This is really disappointing. McChrystal is a war criminal, not a role model http://bit.ly/1LW8ull
Brilliant podcast Tim – so well done. I have been a huge fan of your podcasts for some time now, and this was hands down my favorite one yet.
Three things, to me, make a good leader. Respect, Integrity and..Manners. When people in the military write books about life suggestions, I wonder why they didn’t honor their oath of service? Such as protecting our constitution, instead go going to war whenever there is a “resolution’. McCrystals one of the good ones, but we have lost our way in America.
You can’t say you have integrity, then order, or support, bombing neighborhoods of civilians,,sorry, doesn’t cut it. You don’t sit by and just shake your head and do nothing, about the NSA revelations. And why are we still taxing waitresses on their tips?
We could make this country really work, if we all embraced the above three principles.
This was one of my favorite’s so far! I think that the leadership ideals that were presented are something that can serve anyone in whatever endeavor they choose to pursue. Loved it!
This needs to have a transcript!
Tim since you’re such an avid reader you should have read Jeremy Scahill’s “Dirty Wars” before you interviewed McChrystal. He is by far the most key actor in a period of time that institutionalized torture, murder (for the first time US citizens without due process) and much more. Yes he is a fantastic leader but it would be interesting to explore how he feels about the complete abdication of respect for the constitution that he did with JSOC. It’s really hard to police the world when the “good guys” are committing atrocities on a similar scope and scale as the “bad guys.” I implore you to look into JSOC a lot more. I love your work and you have done so much good out there. This one is a mis fire under the guise of super high production and leadership. The question is: what if that level of efficiency is applied to torture and rendition? it could be scary and it was (is still going on). One thing to have asked him about was the official list of US persons that are ok to be murdered without due process. This is a thing and it exists because of McChrystal. I don’t want to highjack the thread any more but it had to be said. Keep up the good work and please look into this some more – you will be shocked.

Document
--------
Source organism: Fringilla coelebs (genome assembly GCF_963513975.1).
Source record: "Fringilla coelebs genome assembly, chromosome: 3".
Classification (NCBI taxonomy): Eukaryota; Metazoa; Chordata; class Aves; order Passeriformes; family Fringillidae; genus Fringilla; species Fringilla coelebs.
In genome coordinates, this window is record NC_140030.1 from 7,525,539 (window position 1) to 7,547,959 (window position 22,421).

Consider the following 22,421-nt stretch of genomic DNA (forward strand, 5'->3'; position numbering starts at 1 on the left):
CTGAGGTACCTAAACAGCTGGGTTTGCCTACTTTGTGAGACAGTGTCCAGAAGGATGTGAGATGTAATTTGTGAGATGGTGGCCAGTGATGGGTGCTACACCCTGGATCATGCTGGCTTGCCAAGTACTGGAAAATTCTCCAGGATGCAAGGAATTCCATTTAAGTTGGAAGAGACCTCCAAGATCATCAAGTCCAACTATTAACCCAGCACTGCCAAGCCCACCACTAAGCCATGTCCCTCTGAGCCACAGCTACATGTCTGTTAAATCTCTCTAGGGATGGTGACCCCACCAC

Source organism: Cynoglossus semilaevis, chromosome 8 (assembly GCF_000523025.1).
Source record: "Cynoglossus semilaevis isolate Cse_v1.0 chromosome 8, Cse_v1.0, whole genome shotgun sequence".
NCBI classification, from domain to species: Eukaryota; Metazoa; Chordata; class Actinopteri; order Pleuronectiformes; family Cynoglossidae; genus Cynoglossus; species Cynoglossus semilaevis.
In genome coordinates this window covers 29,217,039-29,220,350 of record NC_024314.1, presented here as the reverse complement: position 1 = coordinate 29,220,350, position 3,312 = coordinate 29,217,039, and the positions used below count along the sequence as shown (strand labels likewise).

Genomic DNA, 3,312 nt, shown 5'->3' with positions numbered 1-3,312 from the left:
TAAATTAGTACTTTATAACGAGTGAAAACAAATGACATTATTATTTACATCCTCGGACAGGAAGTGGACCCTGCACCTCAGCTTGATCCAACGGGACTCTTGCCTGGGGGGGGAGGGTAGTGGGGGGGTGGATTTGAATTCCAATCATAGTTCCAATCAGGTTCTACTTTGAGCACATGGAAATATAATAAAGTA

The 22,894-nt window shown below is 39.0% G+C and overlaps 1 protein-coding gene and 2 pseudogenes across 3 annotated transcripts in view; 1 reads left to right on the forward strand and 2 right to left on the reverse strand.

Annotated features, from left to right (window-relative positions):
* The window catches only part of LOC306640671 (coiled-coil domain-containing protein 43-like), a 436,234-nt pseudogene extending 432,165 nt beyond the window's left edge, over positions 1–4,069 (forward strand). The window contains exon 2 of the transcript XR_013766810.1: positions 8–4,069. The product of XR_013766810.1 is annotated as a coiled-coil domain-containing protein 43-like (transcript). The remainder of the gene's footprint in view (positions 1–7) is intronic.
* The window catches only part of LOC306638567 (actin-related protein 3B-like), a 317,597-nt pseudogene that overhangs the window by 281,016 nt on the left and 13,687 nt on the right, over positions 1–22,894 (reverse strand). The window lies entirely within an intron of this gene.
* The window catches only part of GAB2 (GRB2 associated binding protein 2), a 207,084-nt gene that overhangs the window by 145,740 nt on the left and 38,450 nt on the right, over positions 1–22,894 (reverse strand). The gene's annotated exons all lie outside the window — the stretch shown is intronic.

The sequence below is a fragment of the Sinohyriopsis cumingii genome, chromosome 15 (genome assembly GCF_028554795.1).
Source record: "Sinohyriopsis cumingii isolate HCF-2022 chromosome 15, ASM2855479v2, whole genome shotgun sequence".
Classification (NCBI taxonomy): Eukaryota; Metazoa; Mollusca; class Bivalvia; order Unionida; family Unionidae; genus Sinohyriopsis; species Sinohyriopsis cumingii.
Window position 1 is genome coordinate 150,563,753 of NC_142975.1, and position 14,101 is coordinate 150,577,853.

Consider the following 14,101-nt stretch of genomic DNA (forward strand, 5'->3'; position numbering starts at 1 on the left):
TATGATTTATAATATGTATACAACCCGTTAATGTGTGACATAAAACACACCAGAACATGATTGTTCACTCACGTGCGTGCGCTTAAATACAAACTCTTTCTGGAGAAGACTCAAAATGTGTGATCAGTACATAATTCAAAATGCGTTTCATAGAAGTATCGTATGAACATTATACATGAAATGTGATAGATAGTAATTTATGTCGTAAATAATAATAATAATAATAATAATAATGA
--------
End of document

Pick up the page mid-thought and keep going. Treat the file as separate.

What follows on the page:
Kenneth Whiting became known as the “Father of the aircraft carrier” for his pioneering work after WWI.
Tim – granted, this podcast was more about the mindset of a different type of leader. Super valuable. But, I wish Gen. McChrystal would’ve dug deeper into the mental toll leaders face who are calling the shots — but are far removed from actual combat. I spent a few weeks filming a Vietnam veteran returning back to the country for the first time since war. A country and people he feared for over forty years due to PTSD. Long story short, it was remarkable how much peace came of our journey and now witnessed in our film. But, our conversation while in country always came back to the leaders who were calling out the hills. Leaders that lost sight of a the young life of combat veterans, but rather saw numbers and hills. Tim, the veteran, came to know his commander Griz (man up in the chopper). He found out that Griz never wanted to know what his men were going through as it was too tough to handle. Same for Gen. McChrystal?
Regardless, thoroughly enjoyed listening to these two guys. So much reverence for their service and training. Thank you for what you do, brother! – Neal
I’d love for you to interview Max Martin. He’s the songwriter 3rd on the list behind Paul McCartney and John Lennon for the most #1 singles. If you’ve ever wondered why many top pop songs sound similar, check out this list.. https://en.wikipedia.org/wiki/Max_Martin_production_discography
Great interview Tim! What Chirs Fussell described with re distributed networks our maneuvering large bureaucratic companies is playing out right before our eyes – they are being disrupted into irrelevance by this new way of competing through networks. IT is pushing this faster then most are ready for and they are struggling to adapt.
So much homework! I love it. Thank you. 🙂 .
What makes a good leader –
Leading by example (getting in the trenches as the boys said)
Being tough but fair.
Available / accessible when required.
Good Communication skills – they can share the vision and the why behind the request.
Appreciative and have the ability to recognise and reward good work.
Empathetic & Caring
Quick decision makers
Mentally stable (especially under pressure)
They back/defend their team when required.
Who exemplifies those qualities?
I’ve had a number of bosses who have both shown and lacked these qualities.
This guy – How to start a movement – https://www.youtube.com/watch?v=fW8amMCVAJQ
Scott Dinsmore – Live Your Legend
Sebastien Terry – 100 Things
Mike Dooley – Notes from the Universe